CREDIT SCORE ENHANCEMENT – WHAT YOU CAN DO TO IMPROVE YOUR CREDIT SCORES
Credit scores change all the time to reflect your credit patterns. Any time you check your credit score, it is like a snapshot of your score at one given moment in time. Most of the time, a score doesn’t change much from month to month.
It is a good idea to check your score about every 6 months, and 6 months prior to buying a home. That way, if you find your score is not what you’d like, you have several months to take steps to improve it, what is known as Credit Score Enhancement.
Although credit scoring models are complex and differ among creditors, there are some basic breakdowns of scoring:
- 35% of your score is made up of your payment history.
- 30% is made up of the amount owed.
- 15% is made up of the length of credit history.
- 10% is made up of new credit.
- 10% is made up of the types of credit used.
1. The best way to enhance your score is to pay your bills on time. Managing your credit well over a period of time is the best thing you can do. Most scoring models take into account how late a payment is, how recently the late payment occurred, and how many late payments there are in total. Once you have a late payment, the damage is done. The negative impact of the late payment will dissipate with time, and late payments involving smaller amounts are not as significant as those with larger amounts.
2. Limit outstanding debt. (30%). Most of the models take into consideration the ratio of the amount of debt to amount of credit. [debt/available credit] Ideally, you should keep that amount to 30% or lower. The higher the ratio, the more negative the score. Owing a lot of money on your accounts can indicate that you are over-extended. Having a small balance and making the minimum payment is the way to show that you use credit responsibly, and is actually better than having no balance at all. Check to make sure that your revolving accounts are reporting your credit; it does no good to have the credit if it is not being reported.
3. Preserve the length of your credit history. (15%). Don’t close unused accounts, because the length of your credit history is important. An insufficient credit history can have a negative effect on your score. Also, don’t open up new accounts rapidly, as this decreases the average age of your credit accounts, and it is considered risky behavior in most credit scoring models. It’s good to keep and occasionally use old credit cards to maintain a good score.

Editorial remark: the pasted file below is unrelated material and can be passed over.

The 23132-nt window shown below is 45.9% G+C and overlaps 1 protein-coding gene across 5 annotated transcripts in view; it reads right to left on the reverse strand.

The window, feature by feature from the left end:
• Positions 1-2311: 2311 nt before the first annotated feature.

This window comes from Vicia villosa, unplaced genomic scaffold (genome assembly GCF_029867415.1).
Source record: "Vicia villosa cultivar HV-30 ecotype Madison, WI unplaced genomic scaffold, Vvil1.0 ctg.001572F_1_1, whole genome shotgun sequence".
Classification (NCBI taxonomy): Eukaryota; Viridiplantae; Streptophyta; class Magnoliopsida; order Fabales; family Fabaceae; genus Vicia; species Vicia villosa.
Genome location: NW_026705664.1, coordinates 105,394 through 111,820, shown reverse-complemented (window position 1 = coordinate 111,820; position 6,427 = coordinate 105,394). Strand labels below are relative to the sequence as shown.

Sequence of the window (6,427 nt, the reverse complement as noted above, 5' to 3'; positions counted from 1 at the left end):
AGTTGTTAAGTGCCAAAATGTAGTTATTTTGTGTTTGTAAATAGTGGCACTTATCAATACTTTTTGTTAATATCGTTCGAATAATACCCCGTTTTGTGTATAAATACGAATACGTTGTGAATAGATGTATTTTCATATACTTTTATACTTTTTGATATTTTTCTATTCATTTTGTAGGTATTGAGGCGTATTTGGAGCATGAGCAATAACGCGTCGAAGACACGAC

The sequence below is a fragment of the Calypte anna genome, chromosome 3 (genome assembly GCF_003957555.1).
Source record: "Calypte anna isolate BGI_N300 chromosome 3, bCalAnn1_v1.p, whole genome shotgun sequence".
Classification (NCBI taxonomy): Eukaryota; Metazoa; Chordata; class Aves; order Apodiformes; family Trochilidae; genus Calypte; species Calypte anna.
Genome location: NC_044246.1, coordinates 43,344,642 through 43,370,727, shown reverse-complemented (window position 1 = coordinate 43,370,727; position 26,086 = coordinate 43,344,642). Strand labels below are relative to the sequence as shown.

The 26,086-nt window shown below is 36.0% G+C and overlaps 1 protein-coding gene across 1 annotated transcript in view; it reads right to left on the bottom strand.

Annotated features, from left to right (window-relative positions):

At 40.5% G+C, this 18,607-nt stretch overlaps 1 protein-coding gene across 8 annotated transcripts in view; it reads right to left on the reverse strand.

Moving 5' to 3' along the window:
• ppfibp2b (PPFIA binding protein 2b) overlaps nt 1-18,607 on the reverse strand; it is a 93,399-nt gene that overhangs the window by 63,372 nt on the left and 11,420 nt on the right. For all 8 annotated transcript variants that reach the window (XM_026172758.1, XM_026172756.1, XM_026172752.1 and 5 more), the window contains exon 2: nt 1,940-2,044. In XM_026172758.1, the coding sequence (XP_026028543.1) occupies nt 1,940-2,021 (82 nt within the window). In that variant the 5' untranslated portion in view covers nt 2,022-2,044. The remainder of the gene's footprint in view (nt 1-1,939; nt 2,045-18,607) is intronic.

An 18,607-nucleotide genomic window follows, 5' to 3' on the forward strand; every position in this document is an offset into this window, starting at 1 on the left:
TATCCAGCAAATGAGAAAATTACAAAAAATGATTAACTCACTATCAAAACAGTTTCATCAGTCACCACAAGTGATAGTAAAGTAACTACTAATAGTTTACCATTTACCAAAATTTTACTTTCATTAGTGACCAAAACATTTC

4. Avoid recent credit applications. (10%). Every time someone makes an inquiry into your credit, as when you open a new account, it negatively affects your score. (It doesn’t affect it if you look into your own credit.) You should always read the fine print in ‘special’ credit offers, and if you have any question about the legitimacy, don’t accept it. These solicitations are treated as ‘soft’ inquiries, which don’t affect your score; but when you accept the offer, it is treated as a ‘hard’ inquiry that is factored into the score. Definitely, don’t apply for a card you don’t think you are likely to get.
5. Manage the number and types of accounts you have. (10%) Someone who has a lot of credit accounts could possibly be considered a higher risk than someone who has only some credit card debt. The trick is to manage it wisely. Too many credit accounts can have a negative affect on your score. The ideal number of credit cards is usually considered to be 3 to 5. If you have an unreasonable amount of credit cards, you may want to consider closing some… but do it wisely. You could affect the ratio between credit limit and available credit previously mentioned that will reduce your score. You could also negatively affect the length of credit by closing older accounts.
Generallly, a mix of credit cards, retail accounts, installment loans and mortgage loans results in a better score, but all are not necessary. The lack of a mortgage, for instance, won’t negatively affect your score, but it will probably not be as high as it could be with one. You should not go out and open accounts that you don’t have in an effort to increase the types of accounts.
There is Hope. If you have less than desirable credit scores, don’t lose hope, there are definite things you can do to enhance your credit scores. If you start practicing these good credit management tips now, you’ll most likely be in much better shape in 6 months, which is really not a long time.